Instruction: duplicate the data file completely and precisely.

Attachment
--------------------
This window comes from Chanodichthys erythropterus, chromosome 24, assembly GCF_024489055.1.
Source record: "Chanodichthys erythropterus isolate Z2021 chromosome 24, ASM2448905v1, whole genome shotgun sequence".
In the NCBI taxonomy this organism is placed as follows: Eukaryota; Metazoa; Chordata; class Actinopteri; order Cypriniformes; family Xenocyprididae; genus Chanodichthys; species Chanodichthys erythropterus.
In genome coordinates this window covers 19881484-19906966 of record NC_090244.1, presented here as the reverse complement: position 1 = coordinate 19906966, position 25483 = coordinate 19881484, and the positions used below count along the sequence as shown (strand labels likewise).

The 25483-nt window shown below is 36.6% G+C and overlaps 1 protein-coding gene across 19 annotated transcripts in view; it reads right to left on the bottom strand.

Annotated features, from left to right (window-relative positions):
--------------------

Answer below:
This window comes from Chanodichthys erythropterus, chromosome 24, assembly GCF_024489055.1.
Source record: "Chanodichthys erythropterus isolate Z2021 chromosome 24, ASM2448905v1, whole genome shotgun sequence".
In the NCBI taxonomy this organism is placed as follows: Eukaryota; Metazoa; Chordata; class Actinopteri; order Cypriniformes; family Xenocyprididae; genus Chanodichthys; species Chanodichthys erythropterus.
In genome coordinates this window covers 19881484-19906966 of record NC_090244.1, presented here as the reverse complement: position 1 = coordinate 19906966, position 25483 = coordinate 19881484, and the positions used below count along the sequence as shown (strand labels likewise).

The 25483-nt window shown below is 36.6% G+C and overlaps 1 protein-coding gene across 19 annotated transcripts in view; it reads right to left on the bottom strand.

Annotated features, from left to right (window-relative positions):